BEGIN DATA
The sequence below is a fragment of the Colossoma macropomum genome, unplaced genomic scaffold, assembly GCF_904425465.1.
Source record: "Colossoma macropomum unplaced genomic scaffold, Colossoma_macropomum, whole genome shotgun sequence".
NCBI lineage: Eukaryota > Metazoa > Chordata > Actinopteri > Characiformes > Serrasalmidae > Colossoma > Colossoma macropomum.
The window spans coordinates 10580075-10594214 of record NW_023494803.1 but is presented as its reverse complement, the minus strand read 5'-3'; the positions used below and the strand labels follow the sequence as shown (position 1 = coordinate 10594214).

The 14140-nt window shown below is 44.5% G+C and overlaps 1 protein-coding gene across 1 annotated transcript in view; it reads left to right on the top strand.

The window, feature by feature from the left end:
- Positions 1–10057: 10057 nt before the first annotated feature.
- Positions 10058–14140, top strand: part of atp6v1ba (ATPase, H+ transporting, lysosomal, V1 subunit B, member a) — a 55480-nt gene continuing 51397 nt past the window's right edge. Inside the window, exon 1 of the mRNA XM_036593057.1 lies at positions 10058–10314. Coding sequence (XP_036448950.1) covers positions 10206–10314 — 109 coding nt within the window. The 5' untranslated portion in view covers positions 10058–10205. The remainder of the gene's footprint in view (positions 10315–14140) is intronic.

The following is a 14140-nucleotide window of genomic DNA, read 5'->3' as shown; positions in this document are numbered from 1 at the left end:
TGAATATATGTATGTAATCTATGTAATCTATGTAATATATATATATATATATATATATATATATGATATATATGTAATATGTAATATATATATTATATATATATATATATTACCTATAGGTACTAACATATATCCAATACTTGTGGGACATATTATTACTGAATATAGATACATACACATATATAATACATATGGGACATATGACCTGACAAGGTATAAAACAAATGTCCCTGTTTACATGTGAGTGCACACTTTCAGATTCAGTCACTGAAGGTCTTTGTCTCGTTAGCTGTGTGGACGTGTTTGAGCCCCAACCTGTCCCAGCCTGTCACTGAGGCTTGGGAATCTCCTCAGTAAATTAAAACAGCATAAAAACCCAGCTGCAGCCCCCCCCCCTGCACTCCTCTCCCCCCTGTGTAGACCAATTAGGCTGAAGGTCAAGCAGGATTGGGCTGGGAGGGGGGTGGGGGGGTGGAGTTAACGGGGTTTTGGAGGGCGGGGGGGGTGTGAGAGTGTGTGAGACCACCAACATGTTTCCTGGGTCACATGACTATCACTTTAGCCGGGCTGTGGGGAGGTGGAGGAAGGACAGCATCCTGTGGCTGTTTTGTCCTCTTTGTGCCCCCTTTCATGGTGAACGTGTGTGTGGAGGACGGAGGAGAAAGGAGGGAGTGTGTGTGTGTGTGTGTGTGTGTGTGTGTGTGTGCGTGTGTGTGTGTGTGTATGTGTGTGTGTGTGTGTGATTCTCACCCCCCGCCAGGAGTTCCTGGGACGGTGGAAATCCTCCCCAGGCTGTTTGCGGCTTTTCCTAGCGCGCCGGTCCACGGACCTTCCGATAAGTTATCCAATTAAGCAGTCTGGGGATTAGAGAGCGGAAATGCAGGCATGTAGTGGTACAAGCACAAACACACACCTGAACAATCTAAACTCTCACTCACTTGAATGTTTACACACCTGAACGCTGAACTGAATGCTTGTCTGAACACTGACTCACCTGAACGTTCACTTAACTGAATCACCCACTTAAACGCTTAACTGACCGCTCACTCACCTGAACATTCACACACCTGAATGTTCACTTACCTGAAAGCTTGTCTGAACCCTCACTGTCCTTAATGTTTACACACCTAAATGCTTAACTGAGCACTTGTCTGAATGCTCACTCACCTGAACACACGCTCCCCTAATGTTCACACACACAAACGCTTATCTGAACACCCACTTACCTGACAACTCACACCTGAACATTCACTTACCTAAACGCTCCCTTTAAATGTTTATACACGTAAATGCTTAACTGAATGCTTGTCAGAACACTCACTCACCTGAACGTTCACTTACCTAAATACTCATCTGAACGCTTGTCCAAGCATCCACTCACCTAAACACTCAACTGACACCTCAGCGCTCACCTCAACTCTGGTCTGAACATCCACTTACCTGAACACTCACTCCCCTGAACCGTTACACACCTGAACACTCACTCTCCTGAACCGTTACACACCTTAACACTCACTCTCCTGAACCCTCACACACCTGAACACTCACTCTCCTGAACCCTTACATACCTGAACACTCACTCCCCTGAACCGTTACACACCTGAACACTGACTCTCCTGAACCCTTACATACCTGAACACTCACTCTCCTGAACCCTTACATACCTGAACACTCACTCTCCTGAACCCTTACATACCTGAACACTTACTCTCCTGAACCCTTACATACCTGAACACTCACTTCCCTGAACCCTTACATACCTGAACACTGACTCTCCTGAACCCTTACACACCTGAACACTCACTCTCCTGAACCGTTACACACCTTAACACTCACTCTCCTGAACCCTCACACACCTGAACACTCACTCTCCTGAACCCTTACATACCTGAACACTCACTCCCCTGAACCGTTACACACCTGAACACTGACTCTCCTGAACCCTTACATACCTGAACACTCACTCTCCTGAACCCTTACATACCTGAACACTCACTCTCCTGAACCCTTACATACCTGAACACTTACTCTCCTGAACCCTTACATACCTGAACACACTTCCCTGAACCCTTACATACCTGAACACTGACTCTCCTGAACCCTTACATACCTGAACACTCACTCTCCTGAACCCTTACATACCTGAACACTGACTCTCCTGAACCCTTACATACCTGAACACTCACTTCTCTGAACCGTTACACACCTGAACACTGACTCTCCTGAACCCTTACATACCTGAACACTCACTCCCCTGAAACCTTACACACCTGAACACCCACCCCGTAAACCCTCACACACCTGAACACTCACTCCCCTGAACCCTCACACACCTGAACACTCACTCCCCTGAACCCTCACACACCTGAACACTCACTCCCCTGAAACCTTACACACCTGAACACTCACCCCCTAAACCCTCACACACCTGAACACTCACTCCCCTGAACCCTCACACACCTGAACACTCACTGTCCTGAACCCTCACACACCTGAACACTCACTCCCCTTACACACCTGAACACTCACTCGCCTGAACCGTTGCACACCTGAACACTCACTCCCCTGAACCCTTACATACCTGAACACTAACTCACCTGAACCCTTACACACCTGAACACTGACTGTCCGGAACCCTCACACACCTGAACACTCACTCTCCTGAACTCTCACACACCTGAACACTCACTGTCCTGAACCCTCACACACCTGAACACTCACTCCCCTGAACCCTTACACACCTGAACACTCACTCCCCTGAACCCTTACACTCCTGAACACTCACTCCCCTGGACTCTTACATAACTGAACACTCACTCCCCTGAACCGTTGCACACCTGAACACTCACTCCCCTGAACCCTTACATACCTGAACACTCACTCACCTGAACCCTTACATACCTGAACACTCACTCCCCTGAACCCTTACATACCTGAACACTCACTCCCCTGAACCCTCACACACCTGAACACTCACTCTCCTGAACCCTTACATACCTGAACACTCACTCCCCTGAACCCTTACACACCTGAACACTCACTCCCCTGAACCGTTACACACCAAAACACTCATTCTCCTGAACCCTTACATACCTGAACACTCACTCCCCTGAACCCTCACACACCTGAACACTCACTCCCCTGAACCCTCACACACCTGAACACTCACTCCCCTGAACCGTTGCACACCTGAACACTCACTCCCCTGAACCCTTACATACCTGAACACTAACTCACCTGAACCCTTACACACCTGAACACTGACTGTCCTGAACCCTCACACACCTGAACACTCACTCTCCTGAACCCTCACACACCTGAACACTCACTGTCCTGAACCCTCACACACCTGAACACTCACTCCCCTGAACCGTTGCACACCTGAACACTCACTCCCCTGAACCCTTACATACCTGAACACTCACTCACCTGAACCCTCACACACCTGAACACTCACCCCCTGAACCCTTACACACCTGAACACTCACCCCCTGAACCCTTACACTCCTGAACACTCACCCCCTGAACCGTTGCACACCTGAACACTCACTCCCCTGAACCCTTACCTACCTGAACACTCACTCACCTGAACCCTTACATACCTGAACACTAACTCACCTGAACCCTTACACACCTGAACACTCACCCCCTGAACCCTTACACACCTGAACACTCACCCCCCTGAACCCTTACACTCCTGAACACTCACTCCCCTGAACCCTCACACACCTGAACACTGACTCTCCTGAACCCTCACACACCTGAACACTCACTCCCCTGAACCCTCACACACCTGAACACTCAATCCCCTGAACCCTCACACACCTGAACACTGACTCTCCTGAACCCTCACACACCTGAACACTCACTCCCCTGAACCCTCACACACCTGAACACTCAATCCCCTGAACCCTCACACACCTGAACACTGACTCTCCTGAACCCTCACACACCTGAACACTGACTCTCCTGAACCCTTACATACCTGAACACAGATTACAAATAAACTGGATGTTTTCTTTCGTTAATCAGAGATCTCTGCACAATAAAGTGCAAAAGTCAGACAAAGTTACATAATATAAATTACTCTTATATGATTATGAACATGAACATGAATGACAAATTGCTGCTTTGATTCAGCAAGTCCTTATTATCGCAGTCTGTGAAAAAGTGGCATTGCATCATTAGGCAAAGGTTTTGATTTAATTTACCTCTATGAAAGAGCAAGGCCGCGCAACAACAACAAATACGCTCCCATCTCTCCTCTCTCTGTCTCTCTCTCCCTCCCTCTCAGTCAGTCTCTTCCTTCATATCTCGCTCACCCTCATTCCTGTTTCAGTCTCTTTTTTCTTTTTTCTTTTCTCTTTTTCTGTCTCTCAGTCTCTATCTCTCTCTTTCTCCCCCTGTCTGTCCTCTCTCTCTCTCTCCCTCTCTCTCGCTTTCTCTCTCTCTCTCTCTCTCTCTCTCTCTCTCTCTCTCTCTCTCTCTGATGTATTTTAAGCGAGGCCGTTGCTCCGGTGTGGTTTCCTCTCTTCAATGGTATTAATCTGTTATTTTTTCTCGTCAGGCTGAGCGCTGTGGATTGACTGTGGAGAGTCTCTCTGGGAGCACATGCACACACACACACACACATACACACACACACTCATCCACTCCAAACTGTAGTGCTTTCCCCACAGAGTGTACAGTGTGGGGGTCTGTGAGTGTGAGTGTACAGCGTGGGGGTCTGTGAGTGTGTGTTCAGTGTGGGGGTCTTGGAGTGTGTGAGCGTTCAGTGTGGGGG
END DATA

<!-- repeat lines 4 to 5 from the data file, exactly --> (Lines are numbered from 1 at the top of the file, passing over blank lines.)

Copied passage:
The window spans coordinates 10580075-10594214 of record NW_023494803.1 but is presented as its reverse complement, the minus strand read 5'-3'; the positions used below and the strand labels follow the sequence as shown (position 1 = coordinate 10594214).

The 14140-nt window shown below is 44.5% G+C and overlaps 1 protein-coding gene across 1 annotated transcript in view; it reads left to right on the top strand.